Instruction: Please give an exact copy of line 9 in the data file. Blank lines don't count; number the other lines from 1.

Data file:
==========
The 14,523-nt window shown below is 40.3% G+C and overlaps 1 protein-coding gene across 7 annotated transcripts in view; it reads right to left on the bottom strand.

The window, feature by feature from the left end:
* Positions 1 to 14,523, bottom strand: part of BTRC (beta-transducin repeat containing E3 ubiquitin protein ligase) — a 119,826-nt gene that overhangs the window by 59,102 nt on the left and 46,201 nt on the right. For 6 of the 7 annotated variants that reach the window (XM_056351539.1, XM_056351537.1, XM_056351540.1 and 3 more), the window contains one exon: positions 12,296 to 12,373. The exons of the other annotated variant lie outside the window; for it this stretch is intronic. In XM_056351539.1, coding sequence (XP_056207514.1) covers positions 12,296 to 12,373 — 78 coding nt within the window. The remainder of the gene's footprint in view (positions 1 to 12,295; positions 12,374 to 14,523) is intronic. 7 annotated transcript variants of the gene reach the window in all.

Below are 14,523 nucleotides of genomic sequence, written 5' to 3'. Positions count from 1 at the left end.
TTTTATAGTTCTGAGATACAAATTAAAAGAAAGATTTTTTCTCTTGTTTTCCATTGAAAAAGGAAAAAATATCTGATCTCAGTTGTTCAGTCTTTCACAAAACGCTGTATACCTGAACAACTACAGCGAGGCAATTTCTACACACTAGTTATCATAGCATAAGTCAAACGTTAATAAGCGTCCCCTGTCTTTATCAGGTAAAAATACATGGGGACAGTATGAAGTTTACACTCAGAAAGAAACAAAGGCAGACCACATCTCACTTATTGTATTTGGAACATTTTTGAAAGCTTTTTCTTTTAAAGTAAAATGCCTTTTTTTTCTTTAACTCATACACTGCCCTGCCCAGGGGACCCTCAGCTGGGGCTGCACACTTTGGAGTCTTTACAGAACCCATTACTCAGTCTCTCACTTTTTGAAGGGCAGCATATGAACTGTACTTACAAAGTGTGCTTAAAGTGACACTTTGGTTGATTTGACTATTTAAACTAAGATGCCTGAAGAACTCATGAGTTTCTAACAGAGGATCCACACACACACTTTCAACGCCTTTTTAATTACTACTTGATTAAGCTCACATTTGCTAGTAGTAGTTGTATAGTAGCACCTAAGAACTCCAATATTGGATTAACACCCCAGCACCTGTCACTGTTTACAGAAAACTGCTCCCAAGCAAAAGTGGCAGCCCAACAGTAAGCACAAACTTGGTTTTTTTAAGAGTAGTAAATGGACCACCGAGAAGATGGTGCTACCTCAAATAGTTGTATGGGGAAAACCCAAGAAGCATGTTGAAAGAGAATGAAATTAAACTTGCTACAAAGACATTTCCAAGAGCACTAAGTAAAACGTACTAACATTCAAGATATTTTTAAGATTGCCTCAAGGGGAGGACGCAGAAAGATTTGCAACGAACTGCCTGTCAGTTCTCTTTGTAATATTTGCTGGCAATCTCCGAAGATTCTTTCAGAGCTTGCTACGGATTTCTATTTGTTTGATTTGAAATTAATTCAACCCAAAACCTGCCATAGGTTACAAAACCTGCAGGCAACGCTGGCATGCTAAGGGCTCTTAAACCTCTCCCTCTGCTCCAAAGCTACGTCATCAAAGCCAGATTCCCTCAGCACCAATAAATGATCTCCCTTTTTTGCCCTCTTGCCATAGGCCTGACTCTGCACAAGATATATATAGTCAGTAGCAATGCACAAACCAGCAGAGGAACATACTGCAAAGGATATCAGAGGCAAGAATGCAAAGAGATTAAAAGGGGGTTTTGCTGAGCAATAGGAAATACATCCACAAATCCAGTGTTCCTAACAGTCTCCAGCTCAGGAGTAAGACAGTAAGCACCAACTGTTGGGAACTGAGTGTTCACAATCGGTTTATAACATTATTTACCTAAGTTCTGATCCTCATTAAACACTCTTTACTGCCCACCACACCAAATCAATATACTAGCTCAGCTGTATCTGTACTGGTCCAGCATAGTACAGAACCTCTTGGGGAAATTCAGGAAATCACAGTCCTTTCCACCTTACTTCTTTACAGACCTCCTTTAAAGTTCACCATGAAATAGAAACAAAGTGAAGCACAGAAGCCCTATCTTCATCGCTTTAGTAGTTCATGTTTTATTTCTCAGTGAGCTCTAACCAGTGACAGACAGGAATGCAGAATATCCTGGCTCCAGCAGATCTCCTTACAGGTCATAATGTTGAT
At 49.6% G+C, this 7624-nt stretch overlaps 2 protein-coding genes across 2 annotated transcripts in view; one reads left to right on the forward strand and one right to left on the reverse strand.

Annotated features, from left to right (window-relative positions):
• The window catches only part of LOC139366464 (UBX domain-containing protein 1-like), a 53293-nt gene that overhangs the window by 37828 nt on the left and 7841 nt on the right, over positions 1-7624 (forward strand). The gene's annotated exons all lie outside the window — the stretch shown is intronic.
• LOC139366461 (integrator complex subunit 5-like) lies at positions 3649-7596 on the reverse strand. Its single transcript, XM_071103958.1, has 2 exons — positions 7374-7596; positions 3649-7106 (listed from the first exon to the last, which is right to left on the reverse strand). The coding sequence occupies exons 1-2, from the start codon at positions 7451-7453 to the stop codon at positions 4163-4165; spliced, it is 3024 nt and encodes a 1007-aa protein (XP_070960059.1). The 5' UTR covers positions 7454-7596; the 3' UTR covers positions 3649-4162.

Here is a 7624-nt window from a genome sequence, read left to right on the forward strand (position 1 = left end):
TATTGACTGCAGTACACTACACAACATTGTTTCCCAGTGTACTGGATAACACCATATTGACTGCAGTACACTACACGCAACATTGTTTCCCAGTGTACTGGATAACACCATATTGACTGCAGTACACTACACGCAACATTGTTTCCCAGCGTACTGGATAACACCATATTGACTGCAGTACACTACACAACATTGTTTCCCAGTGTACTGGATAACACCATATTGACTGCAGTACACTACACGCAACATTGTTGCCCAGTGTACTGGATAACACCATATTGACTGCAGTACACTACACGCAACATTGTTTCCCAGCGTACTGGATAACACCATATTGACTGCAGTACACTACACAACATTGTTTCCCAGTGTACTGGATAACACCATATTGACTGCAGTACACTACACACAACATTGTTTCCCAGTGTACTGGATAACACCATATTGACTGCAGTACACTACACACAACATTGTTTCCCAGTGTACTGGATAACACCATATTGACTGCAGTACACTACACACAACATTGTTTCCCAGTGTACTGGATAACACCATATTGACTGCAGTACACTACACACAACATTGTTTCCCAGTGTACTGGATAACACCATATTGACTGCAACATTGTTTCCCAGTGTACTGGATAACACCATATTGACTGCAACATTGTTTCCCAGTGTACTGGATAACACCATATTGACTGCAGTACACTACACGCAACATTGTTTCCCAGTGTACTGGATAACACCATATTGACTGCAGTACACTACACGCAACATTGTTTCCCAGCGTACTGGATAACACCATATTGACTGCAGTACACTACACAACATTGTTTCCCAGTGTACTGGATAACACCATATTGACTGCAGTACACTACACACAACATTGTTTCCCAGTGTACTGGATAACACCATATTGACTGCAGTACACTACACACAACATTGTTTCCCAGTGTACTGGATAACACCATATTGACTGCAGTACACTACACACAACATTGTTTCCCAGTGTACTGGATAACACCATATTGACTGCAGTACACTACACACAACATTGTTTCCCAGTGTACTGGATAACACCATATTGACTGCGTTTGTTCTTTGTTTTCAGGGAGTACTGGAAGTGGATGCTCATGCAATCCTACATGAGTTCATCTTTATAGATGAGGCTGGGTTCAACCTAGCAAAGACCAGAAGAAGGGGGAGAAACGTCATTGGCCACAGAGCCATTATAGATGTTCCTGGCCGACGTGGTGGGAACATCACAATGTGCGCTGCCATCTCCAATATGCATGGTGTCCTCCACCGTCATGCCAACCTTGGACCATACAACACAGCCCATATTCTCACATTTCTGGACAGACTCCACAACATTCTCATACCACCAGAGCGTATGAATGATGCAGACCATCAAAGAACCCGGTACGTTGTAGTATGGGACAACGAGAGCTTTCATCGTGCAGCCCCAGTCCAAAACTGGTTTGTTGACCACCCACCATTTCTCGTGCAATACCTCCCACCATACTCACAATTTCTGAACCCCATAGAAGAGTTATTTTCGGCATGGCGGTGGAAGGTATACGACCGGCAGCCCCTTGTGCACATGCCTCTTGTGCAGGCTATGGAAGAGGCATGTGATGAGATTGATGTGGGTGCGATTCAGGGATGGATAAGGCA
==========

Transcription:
• LOC139366461 (integrator complex subunit 5-like) lies at positions 3649-7596 on the reverse strand. Its single transcript, XM_071103958.1, has 2 exons — positions 7374-7596; positions 3649-7106 (listed from the first exon to the last, which is right to left on the reverse strand). The coding sequence occupies exons 1-2, from the start codon at positions 7451-7453 to the stop codon at positions 4163-4165; spliced, it is 3024 nt and encodes a 1007-aa protein (XP_070960059.1). The 5' UTR covers positions 7454-7596; the 3' UTR covers positions 3649-4162.